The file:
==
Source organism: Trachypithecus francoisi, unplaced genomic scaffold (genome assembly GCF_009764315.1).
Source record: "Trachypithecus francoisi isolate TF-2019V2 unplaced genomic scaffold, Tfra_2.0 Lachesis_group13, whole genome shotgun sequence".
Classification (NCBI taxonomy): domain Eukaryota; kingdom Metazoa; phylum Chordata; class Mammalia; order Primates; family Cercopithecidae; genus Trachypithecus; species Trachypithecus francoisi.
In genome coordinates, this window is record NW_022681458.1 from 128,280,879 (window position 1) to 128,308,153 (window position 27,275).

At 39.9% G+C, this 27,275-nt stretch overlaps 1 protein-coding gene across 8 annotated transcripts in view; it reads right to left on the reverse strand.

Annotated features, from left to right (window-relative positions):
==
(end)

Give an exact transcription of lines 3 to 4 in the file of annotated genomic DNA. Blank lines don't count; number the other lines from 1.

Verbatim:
Classification (NCBI taxonomy): domain Eukaryota; kingdom Metazoa; phylum Chordata; class Mammalia; order Primates; family Cercopithecidae; genus Trachypithecus; species Trachypithecus francoisi.
In genome coordinates, this window is record NW_022681458.1 from 128,280,879 (window position 1) to 128,308,153 (window position 27,275).